If there is no dispute concerning the validity of the arbitration clause that is contained in the agreement or contract between the parties, "a presumption in favor of arbitration attaches." Lopata, supra, 735 A.2d at 936 (citing Masurovsky v. Green, 687 A.2d 198, 204 (D.C. 1996)) (other citation omitted). Here, MCD does not take issue with the validity of the arbitration clause set forth in paragraph 188.8.131.52 of its Agreement with BBGM. Consequently, just as we recognized in Lopata, in signing its Agreement with BBGM, MCD "agreed to arbitrate" "[a]ny claim, dispute or other matter in question arising out of or related to [its] Agreement." Id.at 936. MCD's dispute with BBGM not only "arose out of" its Agreement, but also is "related" to that agreement. This is equally true of that portion of BBGM's claim which seeks payment of money which it in turn owes to Loring. Indeed, MCD does not contest that the amount claimed for services rendered by Loring arises out of and is related to the Agreement. Instead, it protests that Loring was not a party to the arbitration agreement and that the arbitrator had no authority to award money to a "third party" or a "non-party" to the Agreement. We believe that MCD misconceives the nature of the arbitration proceeding. This is not a case where the arbitrator was receiving claims by a stranger to the arbitration agreement. This was simply an arbitration of claims by BBGM against MCD. The fact that BBGM was asserting claims for money that it in turn owed to Loring does not mean that the arbitrator was exceeding the scope of his authority. Even though Loring provided evidence to support BBGM's claim, Loring was not a party to the arbitration.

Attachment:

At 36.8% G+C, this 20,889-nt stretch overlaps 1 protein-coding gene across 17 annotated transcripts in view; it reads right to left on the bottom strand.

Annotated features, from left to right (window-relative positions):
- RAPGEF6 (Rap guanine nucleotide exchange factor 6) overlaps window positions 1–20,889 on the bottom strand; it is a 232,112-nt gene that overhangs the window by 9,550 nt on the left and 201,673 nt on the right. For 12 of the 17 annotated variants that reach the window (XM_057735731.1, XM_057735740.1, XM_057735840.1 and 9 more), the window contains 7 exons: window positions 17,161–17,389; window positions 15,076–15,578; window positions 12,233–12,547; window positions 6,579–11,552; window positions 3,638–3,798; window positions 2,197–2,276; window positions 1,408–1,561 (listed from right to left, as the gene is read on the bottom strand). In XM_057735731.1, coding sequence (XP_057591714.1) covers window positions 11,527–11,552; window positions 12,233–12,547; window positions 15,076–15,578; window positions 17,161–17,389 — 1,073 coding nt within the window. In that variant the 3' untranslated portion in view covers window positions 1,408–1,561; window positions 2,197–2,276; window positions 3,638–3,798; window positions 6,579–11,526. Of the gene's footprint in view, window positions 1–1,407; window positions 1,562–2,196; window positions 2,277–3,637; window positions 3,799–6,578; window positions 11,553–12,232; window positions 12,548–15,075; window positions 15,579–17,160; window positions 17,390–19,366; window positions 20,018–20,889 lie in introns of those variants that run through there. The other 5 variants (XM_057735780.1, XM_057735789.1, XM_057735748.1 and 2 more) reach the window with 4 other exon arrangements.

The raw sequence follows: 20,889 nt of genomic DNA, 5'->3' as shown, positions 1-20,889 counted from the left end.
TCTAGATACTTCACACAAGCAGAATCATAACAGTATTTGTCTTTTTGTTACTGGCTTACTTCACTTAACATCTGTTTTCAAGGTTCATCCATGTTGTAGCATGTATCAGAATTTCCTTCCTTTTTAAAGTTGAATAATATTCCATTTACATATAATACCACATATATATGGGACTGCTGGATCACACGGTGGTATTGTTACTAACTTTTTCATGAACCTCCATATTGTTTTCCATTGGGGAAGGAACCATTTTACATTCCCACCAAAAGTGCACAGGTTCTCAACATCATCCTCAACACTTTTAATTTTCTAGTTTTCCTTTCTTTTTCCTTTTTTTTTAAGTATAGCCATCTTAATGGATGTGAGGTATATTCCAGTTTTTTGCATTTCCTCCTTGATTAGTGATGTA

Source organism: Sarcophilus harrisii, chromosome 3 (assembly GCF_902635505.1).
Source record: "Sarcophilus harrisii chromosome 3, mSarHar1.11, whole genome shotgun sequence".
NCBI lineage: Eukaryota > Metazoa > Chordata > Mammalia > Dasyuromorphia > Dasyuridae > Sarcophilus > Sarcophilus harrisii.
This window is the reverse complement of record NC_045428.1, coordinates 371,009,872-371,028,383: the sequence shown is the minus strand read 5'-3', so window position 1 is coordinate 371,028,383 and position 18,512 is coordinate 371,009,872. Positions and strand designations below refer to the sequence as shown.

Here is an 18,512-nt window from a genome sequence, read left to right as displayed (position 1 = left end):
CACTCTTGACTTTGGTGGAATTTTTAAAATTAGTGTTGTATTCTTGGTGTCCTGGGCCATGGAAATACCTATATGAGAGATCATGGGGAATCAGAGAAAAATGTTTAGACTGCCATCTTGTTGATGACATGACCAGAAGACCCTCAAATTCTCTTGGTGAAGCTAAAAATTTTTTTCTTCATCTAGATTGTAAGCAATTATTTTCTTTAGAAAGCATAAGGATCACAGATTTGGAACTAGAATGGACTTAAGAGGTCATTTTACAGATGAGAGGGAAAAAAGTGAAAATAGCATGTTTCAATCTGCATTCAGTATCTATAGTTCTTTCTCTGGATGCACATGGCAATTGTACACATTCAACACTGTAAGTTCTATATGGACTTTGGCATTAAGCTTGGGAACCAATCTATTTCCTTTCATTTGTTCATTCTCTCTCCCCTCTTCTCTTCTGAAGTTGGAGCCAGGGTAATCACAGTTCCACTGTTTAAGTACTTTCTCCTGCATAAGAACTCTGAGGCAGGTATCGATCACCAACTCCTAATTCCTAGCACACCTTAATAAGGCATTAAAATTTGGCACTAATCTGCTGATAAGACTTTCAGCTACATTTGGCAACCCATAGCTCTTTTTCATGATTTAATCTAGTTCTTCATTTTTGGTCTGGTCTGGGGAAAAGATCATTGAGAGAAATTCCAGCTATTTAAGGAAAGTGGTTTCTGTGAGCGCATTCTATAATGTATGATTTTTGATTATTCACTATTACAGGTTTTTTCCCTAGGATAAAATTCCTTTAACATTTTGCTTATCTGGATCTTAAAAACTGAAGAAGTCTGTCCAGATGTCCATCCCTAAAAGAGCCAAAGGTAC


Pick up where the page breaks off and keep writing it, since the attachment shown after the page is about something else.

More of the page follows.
Finally, we summarily dispose of MCD's contentions that the arbitrator made "incorrect factual determinations," and that with respect to a separate component of BBGM's claim, the trial court "mistakenly concluded that the arbitrator did not make an 'ambiguous, indefinite or irrational' decision in awarding $20,000 to defendant for its service to 'review/revise/sign' drawings." We do not set aside arbitration awards for errors of fact. Shore, supra, 877 A.2d at 91. Moreover, "'a party seeking to set aside [an arbitration award] has a heavy burden.'" Schwartz v. Chow, 867 A.2d 230, 233 (D.C. 2005) (quoting Lopata, supra, 735 A.2d at 940) (other citations omitted). Nor do we see any indication in the record before us that the arbitrator "manifestly disregarded the law," Shore, supra, 877 A.2d at 91, and his decision "'does not approach being arbitrary and capricious.'" Schwartz, 867 A.2d at 233 (quoting Lopata, 735 A.2d at 940). Indeed, MCD conceded during oral argument that the payment of $20,000 for Loring for the drawings was properly considered during the arbitration proceeding. On this record, then, we are satisfied not only that MCD did not meet its heavy burden with respect to its motion, but also that the trial court properly denied MCD's motion to vacate or modify the arbitration award in favor of BBGM.
Accordingly, for the foregoing reasons, we affirm the judgment of the trial court.